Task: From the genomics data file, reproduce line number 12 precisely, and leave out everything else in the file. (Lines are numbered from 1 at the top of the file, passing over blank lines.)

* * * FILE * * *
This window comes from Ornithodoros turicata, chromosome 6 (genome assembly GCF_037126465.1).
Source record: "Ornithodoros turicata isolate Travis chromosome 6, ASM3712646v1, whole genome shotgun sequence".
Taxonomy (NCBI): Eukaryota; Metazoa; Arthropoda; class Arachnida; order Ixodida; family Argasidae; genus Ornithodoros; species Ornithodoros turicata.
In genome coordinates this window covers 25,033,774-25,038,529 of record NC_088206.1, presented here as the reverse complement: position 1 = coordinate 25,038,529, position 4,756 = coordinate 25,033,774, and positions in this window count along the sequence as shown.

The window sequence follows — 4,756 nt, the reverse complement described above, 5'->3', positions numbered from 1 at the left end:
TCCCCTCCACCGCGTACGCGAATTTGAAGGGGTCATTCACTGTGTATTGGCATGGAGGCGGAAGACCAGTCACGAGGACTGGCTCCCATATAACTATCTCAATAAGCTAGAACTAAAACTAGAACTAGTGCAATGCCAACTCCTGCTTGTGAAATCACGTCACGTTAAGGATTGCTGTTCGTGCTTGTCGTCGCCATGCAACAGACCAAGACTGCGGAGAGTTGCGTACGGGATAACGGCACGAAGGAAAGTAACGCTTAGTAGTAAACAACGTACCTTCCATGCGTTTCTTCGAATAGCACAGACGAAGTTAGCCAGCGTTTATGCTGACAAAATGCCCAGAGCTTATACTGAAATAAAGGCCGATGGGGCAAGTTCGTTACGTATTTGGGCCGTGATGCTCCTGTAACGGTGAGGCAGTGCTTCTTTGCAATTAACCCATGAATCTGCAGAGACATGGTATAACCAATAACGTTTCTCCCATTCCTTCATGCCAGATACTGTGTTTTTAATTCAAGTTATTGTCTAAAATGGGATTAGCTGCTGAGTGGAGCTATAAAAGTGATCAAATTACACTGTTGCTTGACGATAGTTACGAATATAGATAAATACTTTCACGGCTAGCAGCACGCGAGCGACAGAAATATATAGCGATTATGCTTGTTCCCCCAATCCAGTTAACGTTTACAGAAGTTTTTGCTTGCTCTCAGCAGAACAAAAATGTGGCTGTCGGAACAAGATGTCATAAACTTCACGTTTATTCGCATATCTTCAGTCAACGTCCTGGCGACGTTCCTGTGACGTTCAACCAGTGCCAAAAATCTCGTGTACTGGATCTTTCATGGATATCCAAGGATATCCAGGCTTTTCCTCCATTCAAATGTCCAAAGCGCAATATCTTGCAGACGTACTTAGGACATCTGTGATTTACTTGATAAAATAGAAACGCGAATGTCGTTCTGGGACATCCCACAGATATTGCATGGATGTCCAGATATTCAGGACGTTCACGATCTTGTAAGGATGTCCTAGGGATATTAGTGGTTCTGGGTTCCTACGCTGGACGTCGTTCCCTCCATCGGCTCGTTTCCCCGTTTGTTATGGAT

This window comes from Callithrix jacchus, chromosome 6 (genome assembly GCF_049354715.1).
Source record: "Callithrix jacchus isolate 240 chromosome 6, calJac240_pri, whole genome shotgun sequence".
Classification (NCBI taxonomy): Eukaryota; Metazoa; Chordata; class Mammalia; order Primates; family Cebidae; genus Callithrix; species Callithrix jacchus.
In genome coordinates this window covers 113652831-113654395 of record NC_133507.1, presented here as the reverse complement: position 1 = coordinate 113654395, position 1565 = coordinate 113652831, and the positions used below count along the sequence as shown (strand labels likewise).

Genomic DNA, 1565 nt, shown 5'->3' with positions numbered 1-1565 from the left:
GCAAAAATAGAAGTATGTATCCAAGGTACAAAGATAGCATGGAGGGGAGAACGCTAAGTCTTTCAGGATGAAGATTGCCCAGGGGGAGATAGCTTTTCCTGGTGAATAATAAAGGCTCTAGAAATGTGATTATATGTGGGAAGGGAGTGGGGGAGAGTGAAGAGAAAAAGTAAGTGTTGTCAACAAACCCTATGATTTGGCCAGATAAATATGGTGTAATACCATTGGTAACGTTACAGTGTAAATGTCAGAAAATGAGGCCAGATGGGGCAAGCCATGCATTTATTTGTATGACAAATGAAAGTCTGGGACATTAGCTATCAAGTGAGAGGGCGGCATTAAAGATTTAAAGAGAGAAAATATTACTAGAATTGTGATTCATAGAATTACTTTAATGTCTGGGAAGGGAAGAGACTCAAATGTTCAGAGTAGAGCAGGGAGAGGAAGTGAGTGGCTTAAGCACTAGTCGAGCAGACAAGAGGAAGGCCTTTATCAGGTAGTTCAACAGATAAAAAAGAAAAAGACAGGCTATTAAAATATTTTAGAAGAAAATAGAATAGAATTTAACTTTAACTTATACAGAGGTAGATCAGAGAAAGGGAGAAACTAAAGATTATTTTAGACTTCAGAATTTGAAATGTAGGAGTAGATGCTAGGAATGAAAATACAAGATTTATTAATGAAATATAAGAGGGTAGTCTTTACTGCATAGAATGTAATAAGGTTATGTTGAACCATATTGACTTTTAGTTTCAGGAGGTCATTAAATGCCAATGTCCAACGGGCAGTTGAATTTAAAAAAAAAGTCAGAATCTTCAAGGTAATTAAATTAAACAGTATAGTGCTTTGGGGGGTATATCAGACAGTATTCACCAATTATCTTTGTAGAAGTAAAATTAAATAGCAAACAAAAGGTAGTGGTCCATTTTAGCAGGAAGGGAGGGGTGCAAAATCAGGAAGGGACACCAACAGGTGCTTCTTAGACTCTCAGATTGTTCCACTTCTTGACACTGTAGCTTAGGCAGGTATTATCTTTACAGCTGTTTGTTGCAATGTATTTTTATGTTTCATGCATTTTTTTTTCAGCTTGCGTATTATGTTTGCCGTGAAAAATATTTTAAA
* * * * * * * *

GCAAAAATAGAAGTATGTATCCAAGGTACAAAGATAGCATGGAGGGGAGAACGCTAAGTCTTTCAGGATGAAGATTGCCCAGGGGGAGATAGCTTTTCCTGGTGAATAATAAAGGCTCTAGAAATGTGATTATATGTGGGAAGGGAGTGGGGGAGAGTGAAGAGAAAAAGTAAGTGTTGTCAACAAACCCTATGATTTGGCCAGATAAATATGGTGTAATACCATTGGTAACGTTACAGTGTAAATGTCAGAAAATGAGGCCAGATGGGGCAAGCCATGCATTTATTTGTATGACAAATGAAAGTCTGGGACATTAGCTATCAAGTGAGAGGGCGGCATTAAAGATTTAAAGAGAGAAAATATTACTAGAATTGTGATTCATAGAATTACTTTAATGTCTGGGAAGGGAAGAGACTCAAATGTTCAGAGTAGAGCAGGGAGAGGAAGTGAGTGGCTTAAGCACTAGTCGAGCAGACAAGAGGAAGGCCTTTATCAGGTAGTTCAACAGATAAAAAAGAAAAAGACAGGCTATTAAAATATTTTAGAAGAAAATAGAATAGAATTTAACTTTAACTTATACAGAGGTAGATCAGAGAAAGGGAGAAACTAAAGATTATTTTAGACTTCAGAATTTGAAATGTAGGAGTAGATGCTAGGAATGAAAATACAAGATTTATTAATGAAATATAAGAGGGTAGTCTTTACTGCATAGAATGTAATAAGGTTATGTTGAACCATATTGACTTTTAGTTTCAGGAGGTCATTAAATGCCAATGTCCAACGGGCAGTTGAATTTAAAAAAAAAGTCAGAATCTTCAAGGTAATTAAATTAAACAGTATAGTGCTTTGGGGGGTATATCAGACAGTATTCACCAATTATCTTTGTAGAAGTAAAATTAAATAGCAAACAAAAGGTAGTGGTCCATTTTAGCAGGAAGGGAGGGGTGCAAAATCAGGAAGGGACACCAACAGGTGCTTCTTAGACTCTCAGATTGTTCCACTTCTTGACACTGTAGCTTAGGCAGGTATTATCTTTACAGCTGTTTGTTGCAATGTATTTTTATGTTTCATGCATTTTTTTTTCAGCTTGCGTATTATGTTTGCCGTGAAAAATATTTTAAA